As the owner of rental properties, whether it be one or multiple units, annual inspections are a vital part of the process. Sometimes, you might have a long-term tenant that religiously renews that lease year after year – and you appreciate that. However, unless you employ a property manager to handle daily operations, property upkeep is your responsibility and you’ll need to perform the occasional inspection while a unit is still occupied.
After all, you can’t fix things when you’re unaware of their current condition, making property inspections during tenancy sometimes unavoidable. Here are some tips concerning the do’s and don’ts of approaching that annual inspection when the time rolls around, even if tenants have previously approved of your right to handle the task within your rental or lease agreement.
Do Give Notice Prior to Inspections
Unless you suspect your current tenant of violating current restrictions or policies within their lease such as unapproved residents or pets, current tenants appreciate you giving notice before inspection. Even if the worst they have to hide is dirty laundry or dust, unless you’ve stipulated the potential for surprise inspections in your lease agreement, the law mandates advanced notice unless a local law or ordinance is being broken.
Do Encourage Resident Presence During Property Inspections
More importantly, you should encourage at least one primary leaseholder to be present during your inspection. This could prevent any accusations of theft or mischief down the line, and it will also give you the opportunity to ask the tenant about any potential problems with appliances, systems, or concerns about the unit. Residnets are often very willing to open their homes to you just to catch your ear about a needed repair or suggestion.
Do Let Residents Understand Why You’re Doing the Inspection
Is that tile chipped in the bathroom? Is the kitchen faucet leaking? How about servicing that HVAC system? Structural integrity and appliance and systems check are a part of homeownership, whether you lease or rent it or not. Let your tenant know the reasons for your visit, and that it is a routine event both for their benefit and yours.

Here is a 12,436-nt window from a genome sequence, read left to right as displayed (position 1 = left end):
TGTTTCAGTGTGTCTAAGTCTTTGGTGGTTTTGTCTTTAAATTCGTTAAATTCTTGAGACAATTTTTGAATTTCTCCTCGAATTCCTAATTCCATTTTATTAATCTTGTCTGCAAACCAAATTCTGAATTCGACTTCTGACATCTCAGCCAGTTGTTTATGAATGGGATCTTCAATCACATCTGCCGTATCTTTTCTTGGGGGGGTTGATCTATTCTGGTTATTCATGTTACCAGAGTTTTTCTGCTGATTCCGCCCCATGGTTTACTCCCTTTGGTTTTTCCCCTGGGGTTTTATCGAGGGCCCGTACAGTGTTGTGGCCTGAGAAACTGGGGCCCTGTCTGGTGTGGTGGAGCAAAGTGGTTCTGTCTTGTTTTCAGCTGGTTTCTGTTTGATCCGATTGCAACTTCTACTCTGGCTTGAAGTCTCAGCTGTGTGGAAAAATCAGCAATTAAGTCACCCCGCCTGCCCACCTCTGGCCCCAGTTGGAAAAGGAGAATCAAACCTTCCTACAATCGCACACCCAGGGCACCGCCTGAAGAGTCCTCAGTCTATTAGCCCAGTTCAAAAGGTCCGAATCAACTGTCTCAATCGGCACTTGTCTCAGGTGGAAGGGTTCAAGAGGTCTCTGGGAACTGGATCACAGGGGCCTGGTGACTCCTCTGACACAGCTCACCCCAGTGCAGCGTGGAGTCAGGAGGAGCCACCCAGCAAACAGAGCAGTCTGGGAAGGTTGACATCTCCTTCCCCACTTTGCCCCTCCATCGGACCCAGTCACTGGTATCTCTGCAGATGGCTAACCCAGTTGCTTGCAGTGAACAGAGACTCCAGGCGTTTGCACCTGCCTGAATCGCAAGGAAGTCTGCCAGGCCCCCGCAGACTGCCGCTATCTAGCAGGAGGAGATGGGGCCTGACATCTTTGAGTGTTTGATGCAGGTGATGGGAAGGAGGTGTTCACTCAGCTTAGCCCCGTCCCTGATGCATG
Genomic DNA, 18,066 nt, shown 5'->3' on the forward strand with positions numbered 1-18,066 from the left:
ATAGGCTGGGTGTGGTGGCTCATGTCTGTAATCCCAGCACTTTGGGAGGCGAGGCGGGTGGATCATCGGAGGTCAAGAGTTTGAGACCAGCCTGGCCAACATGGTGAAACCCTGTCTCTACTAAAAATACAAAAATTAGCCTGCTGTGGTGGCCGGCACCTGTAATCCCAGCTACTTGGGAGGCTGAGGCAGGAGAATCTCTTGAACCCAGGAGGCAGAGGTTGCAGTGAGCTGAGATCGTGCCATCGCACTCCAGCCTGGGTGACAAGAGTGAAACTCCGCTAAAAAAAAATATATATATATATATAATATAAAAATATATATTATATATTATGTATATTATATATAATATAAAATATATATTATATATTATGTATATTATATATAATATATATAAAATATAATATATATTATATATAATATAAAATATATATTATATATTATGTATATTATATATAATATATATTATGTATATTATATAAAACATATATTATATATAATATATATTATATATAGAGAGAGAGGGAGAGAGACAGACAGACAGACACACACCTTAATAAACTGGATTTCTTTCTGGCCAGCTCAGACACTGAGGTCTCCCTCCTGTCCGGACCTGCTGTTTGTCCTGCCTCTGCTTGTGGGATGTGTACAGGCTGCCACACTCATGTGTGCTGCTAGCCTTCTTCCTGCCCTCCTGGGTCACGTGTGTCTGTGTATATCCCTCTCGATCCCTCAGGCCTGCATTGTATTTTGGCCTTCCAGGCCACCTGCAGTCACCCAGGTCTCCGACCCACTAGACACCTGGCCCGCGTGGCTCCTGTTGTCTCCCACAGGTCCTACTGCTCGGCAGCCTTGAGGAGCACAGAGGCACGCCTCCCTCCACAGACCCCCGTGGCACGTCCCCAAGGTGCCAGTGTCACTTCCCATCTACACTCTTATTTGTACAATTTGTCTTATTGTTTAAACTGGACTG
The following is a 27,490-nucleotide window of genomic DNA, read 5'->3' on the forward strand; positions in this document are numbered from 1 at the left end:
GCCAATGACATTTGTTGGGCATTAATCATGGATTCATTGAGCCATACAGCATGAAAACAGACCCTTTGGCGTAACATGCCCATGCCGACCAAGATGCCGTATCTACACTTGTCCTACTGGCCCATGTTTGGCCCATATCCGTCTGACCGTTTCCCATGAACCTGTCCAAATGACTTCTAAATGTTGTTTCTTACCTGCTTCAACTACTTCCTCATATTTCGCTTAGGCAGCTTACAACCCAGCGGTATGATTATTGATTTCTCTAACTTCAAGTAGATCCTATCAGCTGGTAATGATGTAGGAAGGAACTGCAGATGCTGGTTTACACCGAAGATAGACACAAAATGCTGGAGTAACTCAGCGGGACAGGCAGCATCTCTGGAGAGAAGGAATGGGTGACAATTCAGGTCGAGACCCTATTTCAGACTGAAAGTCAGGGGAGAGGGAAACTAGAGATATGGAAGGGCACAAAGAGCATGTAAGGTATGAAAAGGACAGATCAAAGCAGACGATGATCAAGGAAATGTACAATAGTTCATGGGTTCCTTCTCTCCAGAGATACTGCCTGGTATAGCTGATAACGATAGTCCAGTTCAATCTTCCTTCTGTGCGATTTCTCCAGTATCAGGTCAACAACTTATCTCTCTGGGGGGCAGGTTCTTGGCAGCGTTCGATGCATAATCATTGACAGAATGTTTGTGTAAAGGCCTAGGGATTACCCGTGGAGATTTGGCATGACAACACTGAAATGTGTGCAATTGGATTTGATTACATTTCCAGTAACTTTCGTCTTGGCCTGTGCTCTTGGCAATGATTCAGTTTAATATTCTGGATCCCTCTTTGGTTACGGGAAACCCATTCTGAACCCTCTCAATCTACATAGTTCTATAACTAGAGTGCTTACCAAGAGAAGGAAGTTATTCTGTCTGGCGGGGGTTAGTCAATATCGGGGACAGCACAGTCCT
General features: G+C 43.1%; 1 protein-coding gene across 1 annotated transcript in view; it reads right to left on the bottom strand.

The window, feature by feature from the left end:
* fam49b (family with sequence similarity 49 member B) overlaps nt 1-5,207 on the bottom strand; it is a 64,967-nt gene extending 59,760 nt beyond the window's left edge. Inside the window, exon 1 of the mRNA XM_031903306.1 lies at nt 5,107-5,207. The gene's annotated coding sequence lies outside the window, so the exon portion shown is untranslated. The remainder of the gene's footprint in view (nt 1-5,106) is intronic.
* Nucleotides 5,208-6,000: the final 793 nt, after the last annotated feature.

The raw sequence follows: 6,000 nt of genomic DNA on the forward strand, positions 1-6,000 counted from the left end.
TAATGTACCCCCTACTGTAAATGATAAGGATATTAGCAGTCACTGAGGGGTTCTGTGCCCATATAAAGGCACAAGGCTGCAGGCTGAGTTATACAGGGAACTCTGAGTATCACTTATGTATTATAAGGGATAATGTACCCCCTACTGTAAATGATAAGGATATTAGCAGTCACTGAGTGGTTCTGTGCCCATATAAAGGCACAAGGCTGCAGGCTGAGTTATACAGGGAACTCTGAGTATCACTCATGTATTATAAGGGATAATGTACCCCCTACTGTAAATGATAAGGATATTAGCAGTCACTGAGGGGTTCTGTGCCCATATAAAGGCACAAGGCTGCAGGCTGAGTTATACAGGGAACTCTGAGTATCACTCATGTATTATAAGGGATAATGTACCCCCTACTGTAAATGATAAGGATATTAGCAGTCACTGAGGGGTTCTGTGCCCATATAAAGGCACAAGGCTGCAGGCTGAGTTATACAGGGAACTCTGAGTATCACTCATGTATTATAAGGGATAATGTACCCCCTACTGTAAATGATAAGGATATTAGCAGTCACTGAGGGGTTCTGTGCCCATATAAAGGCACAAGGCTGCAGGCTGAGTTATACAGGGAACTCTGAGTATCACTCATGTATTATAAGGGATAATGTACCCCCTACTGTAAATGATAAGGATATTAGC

Don’t Take Photographs Indoors of Personal Items
You may only intend to get that sagging windowpane, but you accidentally got part of the mantle that features family photos. Unlike a vacant home, occupied rental property inspections have certain rules, and taking photos of identifiable personal items like pictures, computers, valuables, pets, or people is a no-no.
Don’t Engage in Face-to-Face Confrontations with Residents about Issues
As the owner, steam may be coming from your ears if you make an inspection only to find your property is being neglected in some way. It’s important to visually and physically document such issues, but it’s equally essential to address such problems with your resident – in writing. Verbal confrontations could lead to your tenant skipping out on you, bad mouthing your reputation as a renter, or even legal troubles down the line. Keep your notifications formal and in writing if problems surface during your property inspection.
Whether annual, interim, or spot inspections are on the agenda for your rental properties, keep these do’s and don’t in mind to keep tenants happy and to ensure you’re acting in accordance with renter’s legal rights.
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